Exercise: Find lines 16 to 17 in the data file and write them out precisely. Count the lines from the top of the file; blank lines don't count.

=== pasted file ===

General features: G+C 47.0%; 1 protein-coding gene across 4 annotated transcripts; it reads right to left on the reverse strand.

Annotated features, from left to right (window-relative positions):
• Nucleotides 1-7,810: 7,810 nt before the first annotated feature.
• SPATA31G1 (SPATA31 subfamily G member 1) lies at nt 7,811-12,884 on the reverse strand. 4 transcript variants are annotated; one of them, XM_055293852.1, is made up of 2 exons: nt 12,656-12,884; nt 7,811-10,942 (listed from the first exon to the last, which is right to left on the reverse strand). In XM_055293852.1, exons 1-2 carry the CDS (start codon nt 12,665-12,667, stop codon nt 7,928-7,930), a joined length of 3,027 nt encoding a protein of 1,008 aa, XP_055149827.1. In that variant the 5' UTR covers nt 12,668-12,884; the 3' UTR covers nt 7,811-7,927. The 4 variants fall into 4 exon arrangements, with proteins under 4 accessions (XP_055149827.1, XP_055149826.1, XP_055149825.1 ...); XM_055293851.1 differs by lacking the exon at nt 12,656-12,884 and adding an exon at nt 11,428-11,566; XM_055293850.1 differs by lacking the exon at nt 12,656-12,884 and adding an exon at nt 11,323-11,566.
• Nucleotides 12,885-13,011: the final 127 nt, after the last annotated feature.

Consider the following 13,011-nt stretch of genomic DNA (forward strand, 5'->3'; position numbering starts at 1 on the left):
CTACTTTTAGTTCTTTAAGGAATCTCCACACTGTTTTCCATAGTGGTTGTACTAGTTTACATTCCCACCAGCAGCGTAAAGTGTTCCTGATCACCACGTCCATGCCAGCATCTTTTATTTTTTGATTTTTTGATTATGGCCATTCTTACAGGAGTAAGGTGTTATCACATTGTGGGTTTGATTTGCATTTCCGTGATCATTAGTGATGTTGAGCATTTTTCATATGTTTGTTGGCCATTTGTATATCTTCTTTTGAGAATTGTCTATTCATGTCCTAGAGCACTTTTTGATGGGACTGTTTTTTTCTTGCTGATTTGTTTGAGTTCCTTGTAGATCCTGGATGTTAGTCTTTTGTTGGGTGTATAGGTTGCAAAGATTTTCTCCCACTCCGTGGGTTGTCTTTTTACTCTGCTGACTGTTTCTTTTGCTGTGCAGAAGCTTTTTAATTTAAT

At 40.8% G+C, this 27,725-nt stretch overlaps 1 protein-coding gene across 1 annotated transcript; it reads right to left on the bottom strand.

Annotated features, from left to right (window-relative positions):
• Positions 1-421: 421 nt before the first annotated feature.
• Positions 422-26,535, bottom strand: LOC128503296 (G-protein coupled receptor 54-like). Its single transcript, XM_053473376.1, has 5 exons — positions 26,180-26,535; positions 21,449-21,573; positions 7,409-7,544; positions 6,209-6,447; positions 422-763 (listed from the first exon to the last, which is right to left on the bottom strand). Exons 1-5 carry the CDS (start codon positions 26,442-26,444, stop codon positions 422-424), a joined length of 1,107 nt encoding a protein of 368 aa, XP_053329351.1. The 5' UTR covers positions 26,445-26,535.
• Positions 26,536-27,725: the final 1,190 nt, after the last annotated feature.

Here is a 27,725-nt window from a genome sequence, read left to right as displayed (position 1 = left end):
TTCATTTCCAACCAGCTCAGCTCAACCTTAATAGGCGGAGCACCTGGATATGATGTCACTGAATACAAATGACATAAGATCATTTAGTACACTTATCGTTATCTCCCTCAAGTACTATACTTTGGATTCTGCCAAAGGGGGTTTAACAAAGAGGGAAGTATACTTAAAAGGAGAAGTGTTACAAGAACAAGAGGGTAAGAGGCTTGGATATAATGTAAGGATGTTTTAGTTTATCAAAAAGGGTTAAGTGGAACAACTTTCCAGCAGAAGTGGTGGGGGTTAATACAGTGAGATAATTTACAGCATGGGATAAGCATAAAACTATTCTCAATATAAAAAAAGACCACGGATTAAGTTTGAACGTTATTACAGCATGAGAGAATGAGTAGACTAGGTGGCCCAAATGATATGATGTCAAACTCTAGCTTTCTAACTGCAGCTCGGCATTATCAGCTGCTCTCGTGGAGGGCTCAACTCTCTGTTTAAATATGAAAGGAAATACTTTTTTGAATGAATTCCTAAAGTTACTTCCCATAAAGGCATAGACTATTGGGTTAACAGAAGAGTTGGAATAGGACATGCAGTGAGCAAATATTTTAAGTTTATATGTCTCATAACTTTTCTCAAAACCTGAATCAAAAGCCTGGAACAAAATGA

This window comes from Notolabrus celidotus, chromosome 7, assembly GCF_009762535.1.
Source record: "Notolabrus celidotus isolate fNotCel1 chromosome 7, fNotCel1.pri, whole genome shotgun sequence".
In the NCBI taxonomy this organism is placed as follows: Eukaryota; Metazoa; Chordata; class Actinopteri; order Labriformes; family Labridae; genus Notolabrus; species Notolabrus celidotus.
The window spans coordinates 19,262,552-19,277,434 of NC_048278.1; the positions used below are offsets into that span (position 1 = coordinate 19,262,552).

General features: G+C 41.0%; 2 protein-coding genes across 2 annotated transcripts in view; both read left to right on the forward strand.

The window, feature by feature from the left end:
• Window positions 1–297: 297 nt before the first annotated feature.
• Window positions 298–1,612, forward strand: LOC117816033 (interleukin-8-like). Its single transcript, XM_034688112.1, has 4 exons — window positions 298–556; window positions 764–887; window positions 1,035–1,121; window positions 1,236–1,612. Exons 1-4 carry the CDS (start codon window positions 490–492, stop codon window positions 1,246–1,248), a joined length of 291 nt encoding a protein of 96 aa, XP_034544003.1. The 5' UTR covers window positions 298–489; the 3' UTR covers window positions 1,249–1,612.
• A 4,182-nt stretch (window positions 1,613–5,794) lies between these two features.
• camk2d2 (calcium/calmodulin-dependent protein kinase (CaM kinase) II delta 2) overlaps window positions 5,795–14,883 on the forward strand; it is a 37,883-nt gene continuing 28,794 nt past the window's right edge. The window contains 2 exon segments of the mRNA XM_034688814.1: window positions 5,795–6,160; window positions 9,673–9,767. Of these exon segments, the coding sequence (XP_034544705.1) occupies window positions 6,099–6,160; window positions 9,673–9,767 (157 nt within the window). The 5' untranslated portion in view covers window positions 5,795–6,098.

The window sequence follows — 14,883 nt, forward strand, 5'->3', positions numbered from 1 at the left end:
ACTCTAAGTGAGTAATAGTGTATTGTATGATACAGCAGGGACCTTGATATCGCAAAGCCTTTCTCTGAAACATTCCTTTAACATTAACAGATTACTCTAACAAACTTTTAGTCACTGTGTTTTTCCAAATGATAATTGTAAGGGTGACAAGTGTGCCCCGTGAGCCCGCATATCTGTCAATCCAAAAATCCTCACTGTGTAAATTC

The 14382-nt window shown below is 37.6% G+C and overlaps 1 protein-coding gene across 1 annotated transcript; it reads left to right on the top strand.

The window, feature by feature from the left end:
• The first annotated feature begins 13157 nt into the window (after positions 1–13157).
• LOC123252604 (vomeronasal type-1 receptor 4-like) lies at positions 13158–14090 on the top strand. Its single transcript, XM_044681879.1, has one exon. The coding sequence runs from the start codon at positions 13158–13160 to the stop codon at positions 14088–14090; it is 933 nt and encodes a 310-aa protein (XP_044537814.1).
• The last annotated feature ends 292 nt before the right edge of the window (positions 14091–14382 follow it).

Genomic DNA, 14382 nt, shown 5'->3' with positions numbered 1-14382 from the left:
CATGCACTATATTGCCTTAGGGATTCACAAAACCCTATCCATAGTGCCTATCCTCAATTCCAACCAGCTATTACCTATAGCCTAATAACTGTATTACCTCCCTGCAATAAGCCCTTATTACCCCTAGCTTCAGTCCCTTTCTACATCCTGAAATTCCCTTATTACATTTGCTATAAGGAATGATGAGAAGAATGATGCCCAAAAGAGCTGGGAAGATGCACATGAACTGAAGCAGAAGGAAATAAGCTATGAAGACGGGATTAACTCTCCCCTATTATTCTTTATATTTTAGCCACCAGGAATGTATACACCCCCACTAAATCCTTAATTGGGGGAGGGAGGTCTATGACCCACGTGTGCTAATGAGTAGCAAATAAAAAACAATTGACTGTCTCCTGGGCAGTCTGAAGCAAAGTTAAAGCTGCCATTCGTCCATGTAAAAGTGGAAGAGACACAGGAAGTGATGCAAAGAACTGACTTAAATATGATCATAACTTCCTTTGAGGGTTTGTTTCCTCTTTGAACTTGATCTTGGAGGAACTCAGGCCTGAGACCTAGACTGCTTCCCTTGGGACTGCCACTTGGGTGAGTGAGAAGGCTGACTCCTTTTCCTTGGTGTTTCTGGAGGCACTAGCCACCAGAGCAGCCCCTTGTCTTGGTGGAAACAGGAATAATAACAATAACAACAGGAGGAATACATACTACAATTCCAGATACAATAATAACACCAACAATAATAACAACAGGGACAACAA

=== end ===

Source record: "Notolabrus celidotus isolate fNotCel1 chromosome 7, fNotCel1.pri, whole genome shotgun sequence".
In the NCBI taxonomy this organism is placed as follows: Eukaryota; Metazoa; Chordata; class Actinopteri; order Labriformes; family Labridae; genus Notolabrus; species Notolabrus celidotus.